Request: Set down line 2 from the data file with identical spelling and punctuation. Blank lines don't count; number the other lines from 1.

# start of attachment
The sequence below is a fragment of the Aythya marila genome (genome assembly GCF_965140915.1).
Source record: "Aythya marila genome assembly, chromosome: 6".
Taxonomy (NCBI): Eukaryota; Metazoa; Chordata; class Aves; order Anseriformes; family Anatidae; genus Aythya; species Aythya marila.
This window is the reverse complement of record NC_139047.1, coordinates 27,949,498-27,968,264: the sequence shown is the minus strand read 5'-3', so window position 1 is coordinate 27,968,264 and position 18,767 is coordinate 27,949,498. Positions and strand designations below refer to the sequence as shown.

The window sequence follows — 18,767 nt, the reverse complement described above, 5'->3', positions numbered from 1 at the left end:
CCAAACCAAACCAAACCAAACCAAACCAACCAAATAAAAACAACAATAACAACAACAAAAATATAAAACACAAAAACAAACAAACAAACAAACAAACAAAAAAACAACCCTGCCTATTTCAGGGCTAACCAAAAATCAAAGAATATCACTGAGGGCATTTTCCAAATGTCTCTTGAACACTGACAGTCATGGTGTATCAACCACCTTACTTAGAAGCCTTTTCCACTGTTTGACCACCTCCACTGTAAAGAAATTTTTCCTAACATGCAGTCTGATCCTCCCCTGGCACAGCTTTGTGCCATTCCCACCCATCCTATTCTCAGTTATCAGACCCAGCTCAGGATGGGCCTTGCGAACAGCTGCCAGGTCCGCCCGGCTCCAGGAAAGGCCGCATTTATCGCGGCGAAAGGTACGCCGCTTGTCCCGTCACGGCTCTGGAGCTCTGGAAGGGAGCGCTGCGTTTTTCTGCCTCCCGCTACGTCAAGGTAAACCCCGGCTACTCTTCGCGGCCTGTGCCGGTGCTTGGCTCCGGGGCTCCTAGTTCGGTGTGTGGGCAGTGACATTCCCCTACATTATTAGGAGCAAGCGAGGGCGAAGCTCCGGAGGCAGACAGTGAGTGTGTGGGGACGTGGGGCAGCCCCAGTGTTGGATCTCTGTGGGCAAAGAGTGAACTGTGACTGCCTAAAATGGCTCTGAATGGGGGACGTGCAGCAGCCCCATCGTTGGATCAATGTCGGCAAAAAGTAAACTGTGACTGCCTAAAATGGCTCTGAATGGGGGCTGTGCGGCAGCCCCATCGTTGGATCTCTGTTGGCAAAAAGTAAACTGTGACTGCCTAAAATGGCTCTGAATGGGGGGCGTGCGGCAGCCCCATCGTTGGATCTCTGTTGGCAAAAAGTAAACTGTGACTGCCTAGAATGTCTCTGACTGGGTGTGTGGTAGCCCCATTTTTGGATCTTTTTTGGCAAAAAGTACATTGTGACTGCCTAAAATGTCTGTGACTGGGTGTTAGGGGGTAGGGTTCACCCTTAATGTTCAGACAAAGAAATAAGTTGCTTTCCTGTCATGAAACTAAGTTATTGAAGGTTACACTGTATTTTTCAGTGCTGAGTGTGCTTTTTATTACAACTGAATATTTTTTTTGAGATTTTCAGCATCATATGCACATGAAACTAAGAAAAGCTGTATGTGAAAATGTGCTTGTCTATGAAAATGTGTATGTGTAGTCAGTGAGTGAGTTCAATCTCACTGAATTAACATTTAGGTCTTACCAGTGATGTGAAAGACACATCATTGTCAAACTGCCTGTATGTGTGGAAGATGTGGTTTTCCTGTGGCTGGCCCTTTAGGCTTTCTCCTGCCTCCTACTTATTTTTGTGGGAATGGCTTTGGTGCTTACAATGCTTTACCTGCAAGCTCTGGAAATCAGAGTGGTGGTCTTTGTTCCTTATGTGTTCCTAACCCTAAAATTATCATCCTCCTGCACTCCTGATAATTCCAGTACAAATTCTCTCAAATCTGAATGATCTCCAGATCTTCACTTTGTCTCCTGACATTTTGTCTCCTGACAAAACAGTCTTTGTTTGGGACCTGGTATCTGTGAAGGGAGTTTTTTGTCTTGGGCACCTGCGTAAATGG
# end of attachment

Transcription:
Source record: "Aythya marila genome assembly, chromosome: 6".